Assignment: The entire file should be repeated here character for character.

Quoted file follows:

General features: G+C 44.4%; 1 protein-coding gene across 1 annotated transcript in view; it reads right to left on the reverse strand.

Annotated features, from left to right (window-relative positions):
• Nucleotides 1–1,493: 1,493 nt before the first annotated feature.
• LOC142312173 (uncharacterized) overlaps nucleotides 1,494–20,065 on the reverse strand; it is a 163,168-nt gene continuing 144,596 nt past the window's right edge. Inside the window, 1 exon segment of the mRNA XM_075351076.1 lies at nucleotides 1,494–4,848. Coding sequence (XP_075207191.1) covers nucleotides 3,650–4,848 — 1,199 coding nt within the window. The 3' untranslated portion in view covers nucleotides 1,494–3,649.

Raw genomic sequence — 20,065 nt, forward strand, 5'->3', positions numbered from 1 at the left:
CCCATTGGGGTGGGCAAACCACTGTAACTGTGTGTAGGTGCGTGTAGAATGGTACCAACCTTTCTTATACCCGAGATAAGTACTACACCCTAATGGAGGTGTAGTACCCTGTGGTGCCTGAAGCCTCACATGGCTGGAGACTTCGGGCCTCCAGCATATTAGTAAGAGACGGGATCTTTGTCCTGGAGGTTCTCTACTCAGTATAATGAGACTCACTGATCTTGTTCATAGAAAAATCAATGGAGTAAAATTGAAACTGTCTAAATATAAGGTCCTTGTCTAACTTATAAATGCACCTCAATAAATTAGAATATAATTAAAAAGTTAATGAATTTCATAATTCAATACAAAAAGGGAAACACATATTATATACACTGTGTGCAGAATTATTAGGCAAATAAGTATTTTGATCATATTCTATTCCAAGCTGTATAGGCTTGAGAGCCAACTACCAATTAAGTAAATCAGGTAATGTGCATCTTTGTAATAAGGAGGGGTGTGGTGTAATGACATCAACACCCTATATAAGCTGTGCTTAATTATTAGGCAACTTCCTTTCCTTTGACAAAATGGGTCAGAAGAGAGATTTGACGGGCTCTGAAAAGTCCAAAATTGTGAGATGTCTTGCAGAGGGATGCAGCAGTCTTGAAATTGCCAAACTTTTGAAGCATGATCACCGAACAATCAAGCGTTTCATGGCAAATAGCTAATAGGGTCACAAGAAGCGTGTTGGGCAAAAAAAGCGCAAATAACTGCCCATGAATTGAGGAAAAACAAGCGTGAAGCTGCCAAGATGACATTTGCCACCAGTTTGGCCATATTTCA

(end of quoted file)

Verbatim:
General features: G+C 44.4%; 1 protein-coding gene across 1 annotated transcript in view; it reads right to left on the reverse strand.

Annotated features, from left to right (window-relative positions):
• Nucleotides 1–1,493: 1,493 nt before the first annotated feature.
• LOC142312173 (uncharacterized) overlaps nucleotides 1,494–20,065 on the reverse strand; it is a 163,168-nt gene continuing 144,596 nt past the window's right edge. Inside the window, 1 exon segment of the mRNA XM_075351076.1 lies at nucleotides 1,494–4,848. Coding sequence (XP_075207191.1) covers nucleotides 3,650–4,848 — 1,199 coding nt within the window. The 3' untranslated portion in view covers nucleotides 1,494–3,649.

Raw genomic sequence — 20,065 nt, forward strand, 5'->3', positions numbered from 1 at the left:
CCCATTGGGGTGGGCAAACCACTGTAACTGTGTGTAGGTGCGTGTAGAATGGTACCAACCTTTCTTATACCCGAGATAAGTACTACACCCTAATGGAGGTGTAGTACCCTGTGGTGCCTGAAGCCTCACATGGCTGGAGACTTCGGGCCTCCAGCATATTAGTAAGAGACGGGATCTTTGTCCTGGAGGTTCTCTACTCAGTATAATGAGACTCACTGATCTTGTTCATAGAAAAATCAATGGAGTAAAATTGAAACTGTCTAAATATAAGGTCCTTGTCTAACTTATAAATGCACCTCAATAAATTAGAATATAATTAAAAAGTTAATGAATTTCATAATTCAATACAAAAAGGGAAACACATATTATATACACTGTGTGCAGAATTATTAGGCAAATAAGTATTTTGATCATATTCTATTCCAAGCTGTATAGGCTTGAGAGCCAACTACCAATTAAGTAAATCAGGTAATGTGCATCTTTGTAATAAGGAGGGGTGTGGTGTAATGACATCAACACCCTATATAAGCTGTGCTTAATTATTAGGCAACTTCCTTTCCTTTGACAAAATGGGTCAGAAGAGAGATTTGACGGGCTCTGAAAAGTCCAAAATTGTGAGATGTCTTGCAGAGGGATGCAGCAGTCTTGAAATTGCCAAACTTTTGAAGCATGATCACCGAACAATCAAGCGTTTCATGGCAAATAGCTAATAGGGTCACAAGAAGCGTGTTGGGCAAAAAAAGCGCAAATAACTGCCCATGAATTGAGGAAAAACAAGCGTGAAGCTGCCAAGATGACATTTGCCACCAGTTTGGCCATATTTCA